love, a grainy Narcos-style series, is currently the only Filipino series to debut on Netflix, but hopefully, I see you and many more will follow soon.
“The Ghost Bride”
Similar to Crash landing on you ghost bride tells the story of a very unlikely romance. In the British colony of Malacca in the 1890s, Pan Li-lan (Huang Peijia) is desperate to save her family from debt, so she agrees to marry the wealthy but dead Lim Tian-ching (Kuang Tian).
Married to a ghost, she is soon confronted with the truth that her death is far more sinister than it appears, and she finds herself embroiled in a supernatural world of ghosts and demons as she struggles to find the murderer of Tian-ching. The Taiwanese-Malaysian series isn’t too bogged down in historical detail, but instead offers a sizzling Hollywood-style plot with just enough suspense, action, and romance to appeal to a wide range of viewers.
Several women whose lives are linked by social networks cross paths in Tokyo. The successful and ambitious photographer, Limi Nara (Miki Nakatani), changes the life of hopeful actress, Natsume Hyakuta (Elaiza Ikeda), when his photos went viral. Women are under pressure, both on and off social media, to conform to societal expectations.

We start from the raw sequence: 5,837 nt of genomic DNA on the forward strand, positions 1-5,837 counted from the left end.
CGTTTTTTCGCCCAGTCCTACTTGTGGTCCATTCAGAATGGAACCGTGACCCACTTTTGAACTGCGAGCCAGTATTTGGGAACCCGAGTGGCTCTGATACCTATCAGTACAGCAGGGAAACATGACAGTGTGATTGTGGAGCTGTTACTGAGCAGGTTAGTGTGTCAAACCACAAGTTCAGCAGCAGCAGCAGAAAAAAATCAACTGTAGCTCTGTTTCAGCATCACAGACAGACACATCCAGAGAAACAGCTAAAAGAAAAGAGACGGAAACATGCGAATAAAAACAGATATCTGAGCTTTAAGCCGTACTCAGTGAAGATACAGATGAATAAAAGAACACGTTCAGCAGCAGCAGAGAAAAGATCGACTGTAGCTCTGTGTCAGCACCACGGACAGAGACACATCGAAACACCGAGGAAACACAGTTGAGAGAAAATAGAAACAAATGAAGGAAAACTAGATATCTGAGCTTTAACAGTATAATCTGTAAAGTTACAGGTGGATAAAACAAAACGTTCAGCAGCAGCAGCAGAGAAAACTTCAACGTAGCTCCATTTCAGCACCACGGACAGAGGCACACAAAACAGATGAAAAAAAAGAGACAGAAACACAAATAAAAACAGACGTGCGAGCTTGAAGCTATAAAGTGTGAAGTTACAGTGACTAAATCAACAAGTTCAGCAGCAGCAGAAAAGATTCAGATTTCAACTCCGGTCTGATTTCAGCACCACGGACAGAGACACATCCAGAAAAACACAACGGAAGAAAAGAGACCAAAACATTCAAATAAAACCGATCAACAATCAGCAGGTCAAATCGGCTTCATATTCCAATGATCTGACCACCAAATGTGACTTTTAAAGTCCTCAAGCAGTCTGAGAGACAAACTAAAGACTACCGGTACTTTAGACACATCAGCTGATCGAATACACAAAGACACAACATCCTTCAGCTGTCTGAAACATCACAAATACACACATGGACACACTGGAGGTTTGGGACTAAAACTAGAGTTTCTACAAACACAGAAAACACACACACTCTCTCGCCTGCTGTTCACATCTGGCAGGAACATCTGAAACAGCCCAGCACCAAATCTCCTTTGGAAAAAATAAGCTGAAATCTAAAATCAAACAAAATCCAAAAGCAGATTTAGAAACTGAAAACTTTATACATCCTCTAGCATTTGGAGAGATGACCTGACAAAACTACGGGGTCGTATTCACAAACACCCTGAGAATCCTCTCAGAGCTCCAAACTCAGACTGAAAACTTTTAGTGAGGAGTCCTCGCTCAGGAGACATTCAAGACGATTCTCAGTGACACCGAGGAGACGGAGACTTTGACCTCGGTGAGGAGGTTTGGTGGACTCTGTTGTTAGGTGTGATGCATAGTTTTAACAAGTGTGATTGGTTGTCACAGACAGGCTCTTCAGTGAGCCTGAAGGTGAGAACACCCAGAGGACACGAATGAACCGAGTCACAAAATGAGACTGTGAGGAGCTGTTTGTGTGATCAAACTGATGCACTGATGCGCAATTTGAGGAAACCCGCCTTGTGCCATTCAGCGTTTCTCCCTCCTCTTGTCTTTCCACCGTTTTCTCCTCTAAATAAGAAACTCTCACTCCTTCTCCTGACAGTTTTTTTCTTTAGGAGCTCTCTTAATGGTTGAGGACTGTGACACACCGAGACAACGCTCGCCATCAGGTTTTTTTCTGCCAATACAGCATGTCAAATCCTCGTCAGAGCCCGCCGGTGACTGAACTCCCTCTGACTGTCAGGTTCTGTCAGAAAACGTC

The series covers relevant topics such as motherhood, work-life balance and friendship in the digital age. One might wish for more diversity of women to be represented in J-drama, such as better LGBTQ+ representation and body positivity, but that’s still a start in acknowledging the many pressures women face in a patriarchal world. .
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The original movie was a big hit for Netflix in 2019.